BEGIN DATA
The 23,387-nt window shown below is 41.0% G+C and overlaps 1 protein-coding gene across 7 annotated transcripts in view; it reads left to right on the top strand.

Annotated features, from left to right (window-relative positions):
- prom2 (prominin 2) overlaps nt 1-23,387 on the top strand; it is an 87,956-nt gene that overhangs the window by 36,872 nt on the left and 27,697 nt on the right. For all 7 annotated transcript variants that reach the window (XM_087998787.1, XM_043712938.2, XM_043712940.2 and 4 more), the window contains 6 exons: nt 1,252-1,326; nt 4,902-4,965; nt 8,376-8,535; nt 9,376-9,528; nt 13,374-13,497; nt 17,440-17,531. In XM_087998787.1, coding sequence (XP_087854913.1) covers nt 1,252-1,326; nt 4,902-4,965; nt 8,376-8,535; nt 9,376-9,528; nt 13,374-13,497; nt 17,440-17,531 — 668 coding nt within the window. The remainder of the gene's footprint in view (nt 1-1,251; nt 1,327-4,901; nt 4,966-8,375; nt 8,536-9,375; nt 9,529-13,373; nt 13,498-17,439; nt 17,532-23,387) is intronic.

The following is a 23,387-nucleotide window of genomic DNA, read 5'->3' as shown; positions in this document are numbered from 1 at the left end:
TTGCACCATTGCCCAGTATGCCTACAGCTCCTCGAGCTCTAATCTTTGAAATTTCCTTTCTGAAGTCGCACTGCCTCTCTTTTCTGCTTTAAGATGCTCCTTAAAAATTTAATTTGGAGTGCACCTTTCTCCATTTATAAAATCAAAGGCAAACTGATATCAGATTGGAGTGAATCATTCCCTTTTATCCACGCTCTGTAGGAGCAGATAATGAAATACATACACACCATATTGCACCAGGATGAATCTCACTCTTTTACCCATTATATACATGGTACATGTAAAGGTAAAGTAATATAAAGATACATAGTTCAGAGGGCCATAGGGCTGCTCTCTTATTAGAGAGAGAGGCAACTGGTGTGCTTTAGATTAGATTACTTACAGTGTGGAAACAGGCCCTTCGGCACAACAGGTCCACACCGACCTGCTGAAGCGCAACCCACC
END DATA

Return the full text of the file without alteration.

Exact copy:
The 23,387-nt window shown below is 41.0% G+C and overlaps 1 protein-coding gene across 7 annotated transcripts in view; it reads left to right on the top strand.

Annotated features, from left to right (window-relative positions):
- prom2 (prominin 2) overlaps nt 1-23,387 on the top strand; it is an 87,956-nt gene that overhangs the window by 36,872 nt on the left and 27,697 nt on the right. For all 7 annotated transcript variants that reach the window (XM_087998787.1, XM_043712938.2, XM_043712940.2 and 4 more), the window contains 6 exons: nt 1,252-1,326; nt 4,902-4,965; nt 8,376-8,535; nt 9,376-9,528; nt 13,374-13,497; nt 17,440-17,531. In XM_087998787.1, coding sequence (XP_087854913.1) covers nt 1,252-1,326; nt 4,902-4,965; nt 8,376-8,535; nt 9,376-9,528; nt 13,374-13,497; nt 17,440-17,531 — 668 coding nt within the window. The remainder of the gene's footprint in view (nt 1-1,251; nt 1,327-4,901; nt 4,966-8,375; nt 8,536-9,375; nt 9,529-13,373; nt 13,498-17,439; nt 17,532-23,387) is intronic.

The following is a 23,387-nucleotide window of genomic DNA, read 5'->3' as shown; positions in this document are numbered from 1 at the left end:
TTGCACCATTGCCCAGTATGCCTACAGCTCCTCGAGCTCTAATCTTTGAAATTTCCTTTCTGAAGTCGCACTGCCTCTCTTTTCTGCTTTAAGATGCTCCTTAAAAATTTAATTTGGAGTGCACCTTTCTCCATTTATAAAATCAAAGGCAAACTGATATCAGATTGGAGTGAATCATTCCCTTTTATCCACGCTCTGTAGGAGCAGATAATGAAATACATACACACCATATTGCACCAGGATGAATCTCACTCTTTTACCCATTATATACATGGTACATGTAAAGGTAAAGTAATATAAAGATACATAGTTCAGAGGGCCATAGGGCTGCTCTCTTATTAGAGAGAGAGGCAACTGGTGTGCTTTAGATTAGATTACTTACAGTGTGGAAACAGGCCCTTCGGCACAACAGGTCCACACCGACCTGCTGAAGCGCAACCCACC